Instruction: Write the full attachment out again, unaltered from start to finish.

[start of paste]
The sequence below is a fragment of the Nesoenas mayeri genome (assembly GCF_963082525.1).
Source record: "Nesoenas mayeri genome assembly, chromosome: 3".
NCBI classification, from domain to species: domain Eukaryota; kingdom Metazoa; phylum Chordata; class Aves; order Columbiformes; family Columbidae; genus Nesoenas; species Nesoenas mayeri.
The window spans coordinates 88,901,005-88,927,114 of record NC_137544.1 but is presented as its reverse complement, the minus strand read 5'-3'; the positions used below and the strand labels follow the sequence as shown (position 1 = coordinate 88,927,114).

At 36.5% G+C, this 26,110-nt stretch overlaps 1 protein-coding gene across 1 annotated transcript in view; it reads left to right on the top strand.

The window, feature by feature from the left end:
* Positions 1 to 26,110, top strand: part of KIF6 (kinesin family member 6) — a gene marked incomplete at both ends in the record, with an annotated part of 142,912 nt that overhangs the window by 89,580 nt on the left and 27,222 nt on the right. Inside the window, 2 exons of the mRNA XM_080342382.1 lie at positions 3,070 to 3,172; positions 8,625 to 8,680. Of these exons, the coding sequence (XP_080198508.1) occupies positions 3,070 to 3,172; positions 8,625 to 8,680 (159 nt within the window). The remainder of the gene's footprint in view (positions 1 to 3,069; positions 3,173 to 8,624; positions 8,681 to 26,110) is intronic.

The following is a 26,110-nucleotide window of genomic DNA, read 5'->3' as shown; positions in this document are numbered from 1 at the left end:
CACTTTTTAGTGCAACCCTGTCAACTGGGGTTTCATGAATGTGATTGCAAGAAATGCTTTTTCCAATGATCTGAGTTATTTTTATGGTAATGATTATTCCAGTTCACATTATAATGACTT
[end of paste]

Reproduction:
The sequence below is a fragment of the Nesoenas mayeri genome (assembly GCF_963082525.1).
Source record: "Nesoenas mayeri genome assembly, chromosome: 3".
NCBI classification, from domain to species: domain Eukaryota; kingdom Metazoa; phylum Chordata; class Aves; order Columbiformes; family Columbidae; genus Nesoenas; species Nesoenas mayeri.
The window spans coordinates 88,901,005-88,927,114 of record NC_137544.1 but is presented as its reverse complement, the minus strand read 5'-3'; the positions used below and the strand labels follow the sequence as shown (position 1 = coordinate 88,927,114).

At 36.5% G+C, this 26,110-nt stretch overlaps 1 protein-coding gene across 1 annotated transcript in view; it reads left to right on the top strand.

The window, feature by feature from the left end:
* Positions 1 to 26,110, top strand: part of KIF6 (kinesin family member 6) — a gene marked incomplete at both ends in the record, with an annotated part of 142,912 nt that overhangs the window by 89,580 nt on the left and 27,222 nt on the right. Inside the window, 2 exons of the mRNA XM_080342382.1 lie at positions 3,070 to 3,172; positions 8,625 to 8,680. Of these exons, the coding sequence (XP_080198508.1) occupies positions 3,070 to 3,172; positions 8,625 to 8,680 (159 nt within the window). The remainder of the gene's footprint in view (positions 1 to 3,069; positions 3,173 to 8,624; positions 8,681 to 26,110) is intronic.

The following is a 26,110-nucleotide window of genomic DNA, read 5'->3' as shown; positions in this document are numbered from 1 at the left end:
CACTTTTTAGTGCAACCCTGTCAACTGGGGTTTCATGAATGTGATTGCAAGAAATGCTTTTTCCAATGATCTGAGTTATTTTTATGGTAATGATTATTCCAGTTCACATTATAATGACTT